Tag: christine lahti

Controversy (FOX) pilot preview: Another lesser American Crime

Written and produced by Sheldon Turner (In The Air, X-Men First Class). Executive produced by Jennifer Klein (Pearl Harbor), Judy Smith (Scandal, Braindead) & Charlie Gogolak (Kyle XY). Directed by John Requa & Glenn Ficarra (This Is Us, Patriot, Bad Santa, Focus, I Love You Phillip Morris). For 20th Century FOX Television, Zaftig Films, Smith & Company & Vendetta Productions. 60 pages. 01/28/17.

Description: The Junior Counsel of a prestigious Illinois university must deal with an out-of-control scandal when a young co-ed accuses several star football players of sexual assault. From the football coaches and boosters who wield outsize influence, to a university administration under siege, the series explores the type of high-profile controversy all-too familiar on today’s college campuses, as well as the corrosive, dangerous nature of institutional power…

With Austin Stowell (Whiplash, Public Morals), Archie Panjabi (The Good Wife, The Fall, Blindspot), Anthony Edwards (ER, Top Gun, Zodiac), Christine Lahti (Chicago Hope, Jack & Bobby, Hawaii 5-0), Erin Moriarty (Jessica Jones, The Kings of Summer), Saycon Sengbloh (Scandal), Vince NappoGriffin Freeman

 

  

You’ll like if you already like: American Crime, American Crime Story, Shots Fired

Likely timeslot: somewhere in midseason

In a few days, FOX will start airing event series Shots Fired, which I’m not a big supporter of, mainly because it’s kind of a rip off of the first season of American Crime without what’s making this show so great and important. It’s a decent attempt to make something compelling and meaningful out of a very hot topic -police shootings- but it’s never brilliant despite its incredible cast. Too soapy probably (You can still read the preview HERE). I’m not sold on Controversy either, for some of the same reasons and a few others. But FOX is certainly hoping Controversy will be their next Shots Fired, if Shots Fired (paired with Empire) becomes successful. It does have a real shot. They share the same respectable ambition. Controversy has not been announced as a miniseries, so they can explore other controversial subjects in subsequent seasons I guess…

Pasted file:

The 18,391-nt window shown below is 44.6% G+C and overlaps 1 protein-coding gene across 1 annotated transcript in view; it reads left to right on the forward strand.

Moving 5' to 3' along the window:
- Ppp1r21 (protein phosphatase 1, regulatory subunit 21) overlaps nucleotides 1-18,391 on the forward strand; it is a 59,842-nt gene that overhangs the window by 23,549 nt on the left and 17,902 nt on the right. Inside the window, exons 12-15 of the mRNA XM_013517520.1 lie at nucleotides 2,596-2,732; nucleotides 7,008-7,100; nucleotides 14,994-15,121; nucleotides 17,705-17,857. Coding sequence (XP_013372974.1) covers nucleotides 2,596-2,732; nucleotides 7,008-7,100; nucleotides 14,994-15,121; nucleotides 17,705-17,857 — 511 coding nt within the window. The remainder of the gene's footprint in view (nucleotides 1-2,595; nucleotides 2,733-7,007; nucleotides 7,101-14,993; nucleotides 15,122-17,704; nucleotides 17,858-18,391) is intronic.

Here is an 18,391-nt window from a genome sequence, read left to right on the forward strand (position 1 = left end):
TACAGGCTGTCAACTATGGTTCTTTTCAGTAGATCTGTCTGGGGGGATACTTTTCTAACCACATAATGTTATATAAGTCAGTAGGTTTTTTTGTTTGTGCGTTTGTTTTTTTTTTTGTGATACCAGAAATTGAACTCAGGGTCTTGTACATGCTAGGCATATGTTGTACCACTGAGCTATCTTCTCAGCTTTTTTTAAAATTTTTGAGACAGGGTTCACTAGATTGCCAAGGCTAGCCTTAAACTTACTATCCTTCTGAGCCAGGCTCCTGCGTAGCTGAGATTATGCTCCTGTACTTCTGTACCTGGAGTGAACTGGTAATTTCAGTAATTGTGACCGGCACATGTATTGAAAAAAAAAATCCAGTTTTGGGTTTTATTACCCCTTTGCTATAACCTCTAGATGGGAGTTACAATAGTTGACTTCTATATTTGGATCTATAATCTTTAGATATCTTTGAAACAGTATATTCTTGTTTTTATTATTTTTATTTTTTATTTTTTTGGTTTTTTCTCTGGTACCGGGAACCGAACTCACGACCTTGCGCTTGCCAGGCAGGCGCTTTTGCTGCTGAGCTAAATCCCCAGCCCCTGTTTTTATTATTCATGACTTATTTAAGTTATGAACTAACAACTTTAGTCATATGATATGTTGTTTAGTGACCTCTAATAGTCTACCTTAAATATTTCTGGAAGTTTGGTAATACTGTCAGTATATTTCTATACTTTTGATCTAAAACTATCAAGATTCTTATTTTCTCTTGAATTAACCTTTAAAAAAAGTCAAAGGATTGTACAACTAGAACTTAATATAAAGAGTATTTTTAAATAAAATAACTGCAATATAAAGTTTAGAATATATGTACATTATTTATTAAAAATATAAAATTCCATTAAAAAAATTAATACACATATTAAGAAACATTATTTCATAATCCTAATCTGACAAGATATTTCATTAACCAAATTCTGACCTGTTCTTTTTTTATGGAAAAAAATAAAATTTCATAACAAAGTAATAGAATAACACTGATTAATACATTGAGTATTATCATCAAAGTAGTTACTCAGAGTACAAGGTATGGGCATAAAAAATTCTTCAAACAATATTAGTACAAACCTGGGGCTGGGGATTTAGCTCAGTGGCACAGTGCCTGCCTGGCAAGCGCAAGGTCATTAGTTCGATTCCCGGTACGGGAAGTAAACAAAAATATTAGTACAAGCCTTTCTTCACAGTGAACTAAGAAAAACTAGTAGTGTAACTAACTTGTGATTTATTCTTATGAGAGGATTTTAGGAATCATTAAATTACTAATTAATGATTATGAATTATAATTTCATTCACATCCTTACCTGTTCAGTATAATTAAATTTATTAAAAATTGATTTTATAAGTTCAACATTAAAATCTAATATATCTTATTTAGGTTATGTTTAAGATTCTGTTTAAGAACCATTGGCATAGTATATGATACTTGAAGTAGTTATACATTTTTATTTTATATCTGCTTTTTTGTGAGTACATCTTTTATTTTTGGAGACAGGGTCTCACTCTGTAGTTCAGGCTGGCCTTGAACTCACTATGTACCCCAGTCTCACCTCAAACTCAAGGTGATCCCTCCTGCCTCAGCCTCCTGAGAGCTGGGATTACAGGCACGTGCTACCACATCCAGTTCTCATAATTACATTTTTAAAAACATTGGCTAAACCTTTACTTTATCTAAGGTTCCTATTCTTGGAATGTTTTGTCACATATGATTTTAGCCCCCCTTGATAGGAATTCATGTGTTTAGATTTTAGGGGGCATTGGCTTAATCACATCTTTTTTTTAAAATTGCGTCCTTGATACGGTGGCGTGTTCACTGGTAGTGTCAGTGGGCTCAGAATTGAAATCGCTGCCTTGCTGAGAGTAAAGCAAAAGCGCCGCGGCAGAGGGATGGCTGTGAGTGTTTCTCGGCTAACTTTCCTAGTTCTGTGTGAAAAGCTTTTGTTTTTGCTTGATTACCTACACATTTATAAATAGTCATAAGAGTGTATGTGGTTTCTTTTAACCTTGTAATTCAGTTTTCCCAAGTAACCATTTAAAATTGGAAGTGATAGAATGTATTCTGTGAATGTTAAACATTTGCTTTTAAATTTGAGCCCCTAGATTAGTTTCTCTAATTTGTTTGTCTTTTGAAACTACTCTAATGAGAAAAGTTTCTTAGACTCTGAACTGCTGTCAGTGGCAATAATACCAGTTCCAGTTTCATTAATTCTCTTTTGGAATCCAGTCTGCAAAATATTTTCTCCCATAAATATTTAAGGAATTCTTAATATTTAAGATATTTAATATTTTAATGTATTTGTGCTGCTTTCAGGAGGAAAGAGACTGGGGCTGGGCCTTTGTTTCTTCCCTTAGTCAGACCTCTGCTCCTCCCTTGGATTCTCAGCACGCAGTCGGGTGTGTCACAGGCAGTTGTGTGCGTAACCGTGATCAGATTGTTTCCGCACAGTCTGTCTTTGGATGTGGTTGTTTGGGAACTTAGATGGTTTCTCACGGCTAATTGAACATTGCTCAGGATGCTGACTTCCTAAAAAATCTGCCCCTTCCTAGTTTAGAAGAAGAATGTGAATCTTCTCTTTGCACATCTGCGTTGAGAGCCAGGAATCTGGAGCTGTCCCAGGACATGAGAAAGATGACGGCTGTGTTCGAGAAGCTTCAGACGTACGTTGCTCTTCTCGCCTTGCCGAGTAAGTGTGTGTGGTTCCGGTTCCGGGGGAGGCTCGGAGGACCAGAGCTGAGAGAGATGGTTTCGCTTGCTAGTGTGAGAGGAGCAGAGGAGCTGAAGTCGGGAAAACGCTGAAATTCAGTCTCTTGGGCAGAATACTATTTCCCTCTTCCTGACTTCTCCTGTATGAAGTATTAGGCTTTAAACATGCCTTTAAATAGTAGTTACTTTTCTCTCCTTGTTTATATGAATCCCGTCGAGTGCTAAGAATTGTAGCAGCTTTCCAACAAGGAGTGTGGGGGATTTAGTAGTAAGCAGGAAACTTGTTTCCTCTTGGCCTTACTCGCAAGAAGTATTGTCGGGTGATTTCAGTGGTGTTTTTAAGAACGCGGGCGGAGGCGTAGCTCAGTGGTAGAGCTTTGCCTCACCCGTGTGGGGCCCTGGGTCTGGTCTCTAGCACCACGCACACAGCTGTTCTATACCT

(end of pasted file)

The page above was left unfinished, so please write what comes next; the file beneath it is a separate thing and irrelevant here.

This first installment is about college rape, a timely topic that was already tackled on… the second season of American Crime. Brilliantly. With fierceness. Why do FOX keep on following the steps of the ABC series? I’m not sure. But they’ll argue they do it very differently and I can’t say otherwise. Sadly, it’s not as gripping and it doesn’t come out as subtle and intimate. Sometimes, it’s just too spectacular for me. Starting the show with a flashforward then going back to the hours that led to the night of the crime is not a narrative tool that should be used there in my opinion. I understand they want their show to be efficient and as mainstream as possible, but they lose the emotion in the middle of this well-oiled machine. It lacks authenticity for me. And since most of the multiple characters, including the victim, don’t seem to be very reliable and well-meaning persons, I had a hard time connecting with them. But there’s a complexity that suggests it wouldn’t be fair to jump to any conclusions after only one episode. It is obviously thought as a whole and this pilot works more like an introduction to a short season than an episode that wants to give you a promise for months and years to come. And I’m pretty sure FOX will want to air the first two episodes back to back.

The most engaging character here is not the victim (sadly) or the possible culprit(s) but Jourdan Price, a crisis management consultant brought in to help with the scandal. It takes time before she appears but the show really starts with her arrival for me. Knowing that Archie Panjabi would play her certainly helped, I have to admit. What’s interesting is the show is produced by Judy Smith, the real-life top crisis-management consultant who inspired Scandal‘s Olivia Pope. It doesn’t mean Price is also based on Smith, but she did work on a number of high-profile clients, including universities. It’s reassuring. The show may be a faithful depiction of what really happens when such an horrible thing happen on college campuses, way too often apparently. But at the same time, there are soapy and conspirationist elements that show the writer Sheldon Turner is more interested in the twists and turns than in the emotional depth. And that’s a shame. But This Is Us‘ directors in charge of the pilot could add what’s missing in the script.

I’m also very curious to understand why Turner chose to adopt the Junior Counsel of the university’s point of view, which was not the case initially as the first description suggests it was supposed to be Price’s. Matt Kincaid seems to be a white-privileged golden boy, a bit pretentious, the kind of character that is not easy to like in general but who still looks like the usual leading man on a network show. Is it because he’s handsome, great to watch and that’s an easier sell? That may be the reason why and I’d like to be proven wrong. I hope there is more to him than just that and that it’s not a decision taken out of fear to make sure that FOX audience would tune in. I mean… Is there a FOX show with a female lead? Nope…